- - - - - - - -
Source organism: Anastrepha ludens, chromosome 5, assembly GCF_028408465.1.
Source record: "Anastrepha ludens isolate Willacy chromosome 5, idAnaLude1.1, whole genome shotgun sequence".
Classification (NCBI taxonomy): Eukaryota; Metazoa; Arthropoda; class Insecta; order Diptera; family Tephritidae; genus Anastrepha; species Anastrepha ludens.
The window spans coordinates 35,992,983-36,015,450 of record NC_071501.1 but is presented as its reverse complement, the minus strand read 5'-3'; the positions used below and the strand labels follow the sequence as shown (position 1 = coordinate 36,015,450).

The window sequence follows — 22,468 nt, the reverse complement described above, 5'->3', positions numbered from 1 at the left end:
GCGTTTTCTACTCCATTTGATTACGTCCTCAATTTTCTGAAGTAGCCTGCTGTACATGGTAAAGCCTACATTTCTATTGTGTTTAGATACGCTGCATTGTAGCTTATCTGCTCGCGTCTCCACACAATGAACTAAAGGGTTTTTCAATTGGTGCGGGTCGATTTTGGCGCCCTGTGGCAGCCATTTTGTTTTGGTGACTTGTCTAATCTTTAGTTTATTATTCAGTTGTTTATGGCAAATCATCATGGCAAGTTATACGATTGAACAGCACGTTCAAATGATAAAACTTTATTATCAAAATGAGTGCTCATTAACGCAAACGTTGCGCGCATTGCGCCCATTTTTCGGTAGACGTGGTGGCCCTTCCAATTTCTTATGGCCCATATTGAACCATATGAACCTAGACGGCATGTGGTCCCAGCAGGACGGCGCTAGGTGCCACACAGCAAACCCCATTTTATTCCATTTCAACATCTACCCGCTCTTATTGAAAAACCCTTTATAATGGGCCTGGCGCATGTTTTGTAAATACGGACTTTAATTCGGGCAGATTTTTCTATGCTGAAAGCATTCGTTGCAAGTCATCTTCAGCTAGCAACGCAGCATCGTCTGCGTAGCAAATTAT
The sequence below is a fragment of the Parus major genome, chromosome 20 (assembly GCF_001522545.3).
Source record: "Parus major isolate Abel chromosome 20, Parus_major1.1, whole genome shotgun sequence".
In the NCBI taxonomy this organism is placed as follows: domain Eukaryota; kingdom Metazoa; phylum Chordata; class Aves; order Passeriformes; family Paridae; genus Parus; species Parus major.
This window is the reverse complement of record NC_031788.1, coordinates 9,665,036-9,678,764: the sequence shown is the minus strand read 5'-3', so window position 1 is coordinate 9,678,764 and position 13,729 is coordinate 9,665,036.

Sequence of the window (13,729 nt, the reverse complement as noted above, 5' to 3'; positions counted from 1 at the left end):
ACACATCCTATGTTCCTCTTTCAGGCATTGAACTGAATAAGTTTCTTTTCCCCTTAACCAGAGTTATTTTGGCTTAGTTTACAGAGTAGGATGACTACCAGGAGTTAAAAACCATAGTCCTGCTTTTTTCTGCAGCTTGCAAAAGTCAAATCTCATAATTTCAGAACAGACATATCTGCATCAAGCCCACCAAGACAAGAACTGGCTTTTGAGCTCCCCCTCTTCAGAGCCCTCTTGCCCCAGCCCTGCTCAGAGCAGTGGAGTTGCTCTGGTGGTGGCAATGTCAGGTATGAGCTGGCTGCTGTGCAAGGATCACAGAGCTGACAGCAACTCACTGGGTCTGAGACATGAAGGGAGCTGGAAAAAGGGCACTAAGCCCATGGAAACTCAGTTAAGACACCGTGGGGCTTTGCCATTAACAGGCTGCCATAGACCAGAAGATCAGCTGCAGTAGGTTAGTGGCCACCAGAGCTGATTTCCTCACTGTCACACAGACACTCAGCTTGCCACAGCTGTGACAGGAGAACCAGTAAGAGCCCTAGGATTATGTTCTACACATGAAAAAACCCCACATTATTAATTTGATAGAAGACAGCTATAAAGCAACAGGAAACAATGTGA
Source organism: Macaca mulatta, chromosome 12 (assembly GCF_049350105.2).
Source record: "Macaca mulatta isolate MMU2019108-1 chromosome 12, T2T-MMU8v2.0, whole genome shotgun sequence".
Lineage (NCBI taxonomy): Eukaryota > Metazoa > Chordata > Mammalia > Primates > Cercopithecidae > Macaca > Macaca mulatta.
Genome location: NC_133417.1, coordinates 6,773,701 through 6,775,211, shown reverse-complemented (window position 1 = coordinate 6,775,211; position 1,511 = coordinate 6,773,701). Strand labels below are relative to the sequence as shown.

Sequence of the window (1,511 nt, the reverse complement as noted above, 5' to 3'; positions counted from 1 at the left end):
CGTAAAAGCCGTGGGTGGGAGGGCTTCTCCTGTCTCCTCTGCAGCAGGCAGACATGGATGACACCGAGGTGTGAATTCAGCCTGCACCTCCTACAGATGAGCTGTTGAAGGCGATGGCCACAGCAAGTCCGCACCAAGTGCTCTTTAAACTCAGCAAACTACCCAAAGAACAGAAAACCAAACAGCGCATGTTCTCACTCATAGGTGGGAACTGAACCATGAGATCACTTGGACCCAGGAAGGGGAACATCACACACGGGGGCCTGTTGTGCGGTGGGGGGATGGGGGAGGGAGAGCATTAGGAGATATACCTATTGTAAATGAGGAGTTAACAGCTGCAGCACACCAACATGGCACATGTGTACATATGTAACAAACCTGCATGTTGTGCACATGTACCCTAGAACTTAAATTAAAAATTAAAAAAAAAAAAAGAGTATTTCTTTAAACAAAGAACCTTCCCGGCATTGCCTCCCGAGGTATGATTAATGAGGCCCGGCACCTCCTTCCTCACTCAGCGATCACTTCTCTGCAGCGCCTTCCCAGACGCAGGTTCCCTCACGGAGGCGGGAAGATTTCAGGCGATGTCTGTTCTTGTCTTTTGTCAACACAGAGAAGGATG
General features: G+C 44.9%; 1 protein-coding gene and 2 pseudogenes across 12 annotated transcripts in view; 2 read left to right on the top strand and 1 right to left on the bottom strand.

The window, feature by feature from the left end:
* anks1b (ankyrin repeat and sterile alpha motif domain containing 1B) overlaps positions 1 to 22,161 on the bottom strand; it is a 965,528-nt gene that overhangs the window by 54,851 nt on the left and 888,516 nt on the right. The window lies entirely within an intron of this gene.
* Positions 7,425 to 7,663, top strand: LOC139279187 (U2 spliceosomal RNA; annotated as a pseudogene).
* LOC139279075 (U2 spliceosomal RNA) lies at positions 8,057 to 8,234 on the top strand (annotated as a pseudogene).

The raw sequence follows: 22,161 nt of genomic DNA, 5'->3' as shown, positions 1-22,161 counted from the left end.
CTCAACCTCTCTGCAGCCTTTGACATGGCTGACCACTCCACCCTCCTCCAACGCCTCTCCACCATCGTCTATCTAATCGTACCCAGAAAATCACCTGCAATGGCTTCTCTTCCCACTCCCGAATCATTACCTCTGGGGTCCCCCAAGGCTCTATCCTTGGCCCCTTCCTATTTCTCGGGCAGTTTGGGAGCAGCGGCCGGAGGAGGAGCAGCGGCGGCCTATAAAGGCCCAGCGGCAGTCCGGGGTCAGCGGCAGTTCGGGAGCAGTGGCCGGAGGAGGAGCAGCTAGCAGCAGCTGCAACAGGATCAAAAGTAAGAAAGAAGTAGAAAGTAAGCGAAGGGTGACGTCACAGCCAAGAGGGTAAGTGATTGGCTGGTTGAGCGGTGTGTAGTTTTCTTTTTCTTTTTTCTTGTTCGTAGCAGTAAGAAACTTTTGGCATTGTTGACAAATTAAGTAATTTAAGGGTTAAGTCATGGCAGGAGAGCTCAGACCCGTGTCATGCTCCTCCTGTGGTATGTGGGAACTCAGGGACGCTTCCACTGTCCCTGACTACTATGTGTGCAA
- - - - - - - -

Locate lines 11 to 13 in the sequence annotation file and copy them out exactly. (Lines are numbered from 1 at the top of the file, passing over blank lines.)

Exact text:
Sequence of the window (13,729 nt, the reverse complement as noted above, 5' to 3'; positions counted from 1 at the left end):
ACACATCCTATGTTCCTCTTTCAGGCATTGAACTGAATAAGTTTCTTTTCCCCTTAACCAGAGTTATTTTGGCTTAGTTTACAGAGTAGGATGACTACCAGGAGTTAAAAACCATAGTCCTGCTTTTTTCTGCAGCTTGCAAAAGTCAAATCTCATAATTTCAGAACAGACATATCTGCATCAAGCCCACCAAGACAAGAACTGGCTTTTGAGCTCCCCCTCTTCAGAGCCCTCTTGCCCCAGCCCTGCTCAGAGCAGTGGAGTTGCTCTGGTGGTGGCAATGTCAGGTATGAGCTGGCTGCTGTGCAAGGATCACAGAGCTGACAGCAACTCACTGGGTCTGAGACATGAAGGGAGCTGGAAAAAGGGCACTAAGCCCATGGAAACTCAGTTAAGACACCGTGGGGCTTTGCCATTAACAGGCTGCCATAGACCAGAAGATCAGCTGCAGTAGGTTAGTGGCCACCAGAGCTGATTTCCTCACTGTCACACAGACACTCAGCTTGCCACAGCTGTGACAGGAGAACCAGTAAGAGCCCTAGGATTATGTTCTACACATGAAAAAACCCCACATTATTAATTTGATAGAAGACAGCTATAAAGCAACAGGAAACAATGTGA
Source organism: Macaca mulatta, chromosome 12 (assembly GCF_049350105.2).